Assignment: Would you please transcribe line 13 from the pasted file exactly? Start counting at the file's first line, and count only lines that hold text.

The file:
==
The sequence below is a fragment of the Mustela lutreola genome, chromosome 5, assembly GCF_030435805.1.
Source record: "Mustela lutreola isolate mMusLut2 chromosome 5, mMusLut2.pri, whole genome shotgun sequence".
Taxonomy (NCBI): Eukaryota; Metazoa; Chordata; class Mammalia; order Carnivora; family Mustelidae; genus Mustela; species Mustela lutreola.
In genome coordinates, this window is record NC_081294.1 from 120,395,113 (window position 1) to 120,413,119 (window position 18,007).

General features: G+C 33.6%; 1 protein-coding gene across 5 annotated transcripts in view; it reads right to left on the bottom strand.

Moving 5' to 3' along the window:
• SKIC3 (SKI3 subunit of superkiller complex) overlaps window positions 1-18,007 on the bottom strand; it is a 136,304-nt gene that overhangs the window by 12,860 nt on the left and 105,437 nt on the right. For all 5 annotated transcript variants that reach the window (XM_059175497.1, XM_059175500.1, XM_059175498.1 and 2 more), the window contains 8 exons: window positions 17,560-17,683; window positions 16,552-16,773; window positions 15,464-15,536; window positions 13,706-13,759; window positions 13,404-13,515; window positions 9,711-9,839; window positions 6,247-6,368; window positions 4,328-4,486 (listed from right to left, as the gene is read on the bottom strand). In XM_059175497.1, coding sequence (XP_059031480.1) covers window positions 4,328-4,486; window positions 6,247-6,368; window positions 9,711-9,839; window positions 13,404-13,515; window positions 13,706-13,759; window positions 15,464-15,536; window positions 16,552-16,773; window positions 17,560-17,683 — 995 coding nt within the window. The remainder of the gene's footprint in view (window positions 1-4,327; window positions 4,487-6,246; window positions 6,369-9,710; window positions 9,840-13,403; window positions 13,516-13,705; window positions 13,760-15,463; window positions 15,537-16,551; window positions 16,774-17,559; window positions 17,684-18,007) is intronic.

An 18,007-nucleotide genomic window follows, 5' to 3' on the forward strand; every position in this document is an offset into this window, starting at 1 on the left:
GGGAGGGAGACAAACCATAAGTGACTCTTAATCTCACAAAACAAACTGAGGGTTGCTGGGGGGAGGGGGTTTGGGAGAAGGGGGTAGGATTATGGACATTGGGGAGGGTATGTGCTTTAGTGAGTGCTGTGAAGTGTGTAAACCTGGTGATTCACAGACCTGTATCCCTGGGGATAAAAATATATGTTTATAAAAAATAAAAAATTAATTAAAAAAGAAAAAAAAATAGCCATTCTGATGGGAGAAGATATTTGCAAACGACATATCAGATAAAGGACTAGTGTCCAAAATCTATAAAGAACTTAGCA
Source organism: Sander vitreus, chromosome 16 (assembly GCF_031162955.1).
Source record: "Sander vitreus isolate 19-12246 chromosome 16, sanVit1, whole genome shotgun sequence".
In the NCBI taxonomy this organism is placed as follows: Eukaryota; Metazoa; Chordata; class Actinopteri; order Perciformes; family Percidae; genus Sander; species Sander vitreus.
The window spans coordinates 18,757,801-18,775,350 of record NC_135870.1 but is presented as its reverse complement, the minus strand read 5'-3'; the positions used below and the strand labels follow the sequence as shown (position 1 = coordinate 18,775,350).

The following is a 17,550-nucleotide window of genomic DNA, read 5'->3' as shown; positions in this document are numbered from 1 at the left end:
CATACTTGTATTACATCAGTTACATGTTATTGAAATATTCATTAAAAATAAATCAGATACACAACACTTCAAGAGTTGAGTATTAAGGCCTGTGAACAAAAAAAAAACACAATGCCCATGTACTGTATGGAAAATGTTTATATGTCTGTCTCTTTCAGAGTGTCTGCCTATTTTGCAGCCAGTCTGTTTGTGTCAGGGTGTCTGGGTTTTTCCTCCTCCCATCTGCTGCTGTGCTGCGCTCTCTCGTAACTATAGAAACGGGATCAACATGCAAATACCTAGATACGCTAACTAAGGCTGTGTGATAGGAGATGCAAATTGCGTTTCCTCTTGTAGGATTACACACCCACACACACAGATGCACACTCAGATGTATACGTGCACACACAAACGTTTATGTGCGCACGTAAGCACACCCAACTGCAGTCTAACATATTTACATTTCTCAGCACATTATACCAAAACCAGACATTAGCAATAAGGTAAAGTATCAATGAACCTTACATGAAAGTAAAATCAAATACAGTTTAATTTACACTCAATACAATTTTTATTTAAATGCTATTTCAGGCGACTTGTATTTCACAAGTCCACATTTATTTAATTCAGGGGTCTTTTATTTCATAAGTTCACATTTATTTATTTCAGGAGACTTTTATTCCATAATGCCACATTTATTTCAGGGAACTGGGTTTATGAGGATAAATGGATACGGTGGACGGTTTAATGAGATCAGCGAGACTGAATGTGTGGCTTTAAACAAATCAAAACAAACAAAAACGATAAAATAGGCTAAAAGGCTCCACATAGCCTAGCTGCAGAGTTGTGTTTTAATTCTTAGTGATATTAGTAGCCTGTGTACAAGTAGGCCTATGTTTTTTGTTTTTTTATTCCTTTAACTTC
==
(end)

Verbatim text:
The window spans coordinates 18,757,801-18,775,350 of record NC_135870.1 but is presented as its reverse complement, the minus strand read 5'-3'; the positions used below and the strand labels follow the sequence as shown (position 1 = coordinate 18,775,350).